I think as non-traditional publishing continues to grow, the "one name - one genre" meme will fade as readers accept that their favorite authors might expand their reading horizons.

  5. I actually have a pen name all set up for when I decide to write squishier stories (like some romance/happy/non-paranormal things swimming in my head), and what I intend to do is publish those as "Christina Vincent writing as Victoria Rosewood" and make sure it's clear that the adult themes in those would be very different than those written by simply "Christina Vincent." What I want to do, though, is be published and established as myself first, and in my preferred genre, so Vicky's going to wait.

    I like pen names, personally, and I love them when there isn't any secret as to the true identity of the writer.

  6. If your horror writing feels like a natural extension of your other writing, you might be able to pull it off without using a pen name.

    But I tend to agree with FARfetched. If you establish yourself in one genre, switching things up can confuse your readers, which is never good for a brand of any kind.

    In spite of the extra marketing effort, I think it would be worthwhile. It's kind of like developing a strong character: once he knows who he is, it's easier for him to make his way in the story - even if it's just a marketing story.

  7. FAR: What I saw in the Bachmann books was that the endings were weak. They sort of dribbled out to an end. I read them before the connection was outed; in thinking about it, I figured that Stephen King took the novels that weren't up to the King standards and put them out to at least break even on the time invested in them.

    Interesting thoughts about how will or will not "lock you in" to one audience/genre. Will have to pay close attention to that aspect of things!

    Stina: "Christina Vincent writing as Victoria Rosewood" That's a great name for romance. Would "Tony Noland writing as Valois Yafud" have the same impact for horror?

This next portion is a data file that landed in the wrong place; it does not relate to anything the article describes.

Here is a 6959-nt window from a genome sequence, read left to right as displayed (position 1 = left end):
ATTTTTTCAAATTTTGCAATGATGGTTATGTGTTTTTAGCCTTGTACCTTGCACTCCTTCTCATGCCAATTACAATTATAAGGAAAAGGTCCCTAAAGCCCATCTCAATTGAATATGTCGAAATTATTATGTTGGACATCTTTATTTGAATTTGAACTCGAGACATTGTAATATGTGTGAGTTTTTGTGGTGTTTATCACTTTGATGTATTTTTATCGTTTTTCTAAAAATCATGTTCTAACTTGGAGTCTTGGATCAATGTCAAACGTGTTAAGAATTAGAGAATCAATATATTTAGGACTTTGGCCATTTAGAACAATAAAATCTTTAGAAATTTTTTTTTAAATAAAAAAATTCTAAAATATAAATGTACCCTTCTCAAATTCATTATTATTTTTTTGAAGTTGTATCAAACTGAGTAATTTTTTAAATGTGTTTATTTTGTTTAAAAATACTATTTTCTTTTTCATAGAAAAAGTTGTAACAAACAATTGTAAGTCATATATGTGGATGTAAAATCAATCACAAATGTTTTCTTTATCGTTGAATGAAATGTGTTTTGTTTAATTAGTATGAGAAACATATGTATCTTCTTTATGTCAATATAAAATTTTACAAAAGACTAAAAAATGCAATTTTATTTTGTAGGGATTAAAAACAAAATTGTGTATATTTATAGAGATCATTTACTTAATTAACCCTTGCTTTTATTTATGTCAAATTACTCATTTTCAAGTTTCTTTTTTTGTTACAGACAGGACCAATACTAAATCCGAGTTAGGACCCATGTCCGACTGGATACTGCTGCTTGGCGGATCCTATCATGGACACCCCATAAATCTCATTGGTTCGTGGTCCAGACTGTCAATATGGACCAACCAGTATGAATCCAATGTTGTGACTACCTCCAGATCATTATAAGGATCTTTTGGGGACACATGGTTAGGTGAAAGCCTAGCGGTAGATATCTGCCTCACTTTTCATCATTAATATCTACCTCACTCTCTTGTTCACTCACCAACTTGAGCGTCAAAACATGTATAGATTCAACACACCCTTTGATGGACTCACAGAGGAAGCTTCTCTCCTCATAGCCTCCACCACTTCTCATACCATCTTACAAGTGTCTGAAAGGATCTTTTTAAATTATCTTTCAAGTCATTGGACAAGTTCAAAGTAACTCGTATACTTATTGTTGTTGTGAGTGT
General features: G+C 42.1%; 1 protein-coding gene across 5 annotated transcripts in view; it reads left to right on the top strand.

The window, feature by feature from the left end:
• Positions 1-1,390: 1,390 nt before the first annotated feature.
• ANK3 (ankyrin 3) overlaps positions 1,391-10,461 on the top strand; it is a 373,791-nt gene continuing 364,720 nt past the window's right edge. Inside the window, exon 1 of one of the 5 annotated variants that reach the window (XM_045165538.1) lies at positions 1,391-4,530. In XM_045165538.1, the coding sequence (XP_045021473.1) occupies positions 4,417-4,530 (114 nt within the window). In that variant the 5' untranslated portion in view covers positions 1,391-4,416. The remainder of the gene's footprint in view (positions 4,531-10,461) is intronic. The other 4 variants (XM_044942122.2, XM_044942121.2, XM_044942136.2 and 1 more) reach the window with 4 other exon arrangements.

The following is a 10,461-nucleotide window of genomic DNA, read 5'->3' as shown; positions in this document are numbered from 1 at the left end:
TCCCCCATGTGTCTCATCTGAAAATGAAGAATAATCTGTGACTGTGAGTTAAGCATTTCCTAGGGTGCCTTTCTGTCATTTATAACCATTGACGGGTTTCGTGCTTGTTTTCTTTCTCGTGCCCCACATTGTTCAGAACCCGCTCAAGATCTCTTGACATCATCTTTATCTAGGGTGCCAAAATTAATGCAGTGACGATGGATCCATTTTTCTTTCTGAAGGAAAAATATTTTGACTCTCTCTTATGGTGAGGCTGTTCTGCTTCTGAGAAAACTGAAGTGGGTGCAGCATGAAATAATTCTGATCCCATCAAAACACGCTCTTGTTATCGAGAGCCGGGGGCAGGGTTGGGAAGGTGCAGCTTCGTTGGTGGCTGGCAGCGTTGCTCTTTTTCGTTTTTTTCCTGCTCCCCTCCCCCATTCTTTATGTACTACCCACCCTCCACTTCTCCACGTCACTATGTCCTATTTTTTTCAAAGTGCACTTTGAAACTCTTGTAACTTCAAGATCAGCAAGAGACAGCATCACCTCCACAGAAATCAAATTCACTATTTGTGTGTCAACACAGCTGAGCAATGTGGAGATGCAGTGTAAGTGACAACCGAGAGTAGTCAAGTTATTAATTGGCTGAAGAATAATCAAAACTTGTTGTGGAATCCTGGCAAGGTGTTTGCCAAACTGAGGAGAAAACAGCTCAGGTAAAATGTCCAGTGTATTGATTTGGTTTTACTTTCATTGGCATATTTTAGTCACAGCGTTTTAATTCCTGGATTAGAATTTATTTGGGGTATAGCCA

Stacey: It does feel natural to write, but the reaction from the readers is what's problematic. I'll tell you, once you stab someone in the eyeball or set a kitten on fire, the readers expect you to do that kind of thing in every story. The pen name would be a solid way of saying, "This is not a horror story."

  8. Hi Tony. Nerine Dorman lists her latest book, Hell's Music as Nerine Dorman writing as Therese von Willegen. I think it's a simple, classic (post discovery era in the old days when pen names were still huge secrets) professional way of displaying both names at once.

    Besides Moni is right. I don't want to market that over again. It sucks.

  9. I have a friend who does this very thing. She writes young adult fiction under one name and romance/erotica under another. She has her photo on both blogs and the two identities are in no way a secret, but it allows readers (and parents) to know what type of material they are puchasing. It works well for her, although she does suffer from split personality syndrome somtimes because she blogs and tweets from both.

  10. Hello, it's Danni's friend. LOL She sent me here to comment. Yes, I write under both the names listed here. Julie Particka is my real (maiden) name and Seleste deLaney is the pen name. I'm sure there are people who don't know we are one and the same, but since I make it so blatant in my google sig, I'm definitely not trying to keep it a secret.

    The marketing difficulty *is* there. I have separate business cards, separate websites, separate blogs, separate Twitter accounts...

    But for me, the trade-off is worth not mixing the two because they are sooooo different.

    On the other hand, a friend of mine writes slightly less steamy adult stuff and mildly steamy YA/new-adult (all of which are pretty dark). She decided against a pen name because even her YA/NA stuff is sexy and dark, and she's more likely to focus on the adult stuff.

    Something to keep in mind if you do a separate name is even if they are always linked, people will call you by your pen name so it needs to be something you are comfortable answering to, Valois :P And signing.

  11. How about Tony Noland for one genre and T. Noland for another (like Iain Banks/Iain M Banks). Or just put an adjective into your name (like The Simpsons Halloween credits): Tony 'Spooky' Noland, Tony 'Naughty' Noland, etc

  12. Carrie: That's a good way to do it. And you're right... these days, "pen name" is basically an invitation to Google someone's real name anyway. Might as well be upfront about it.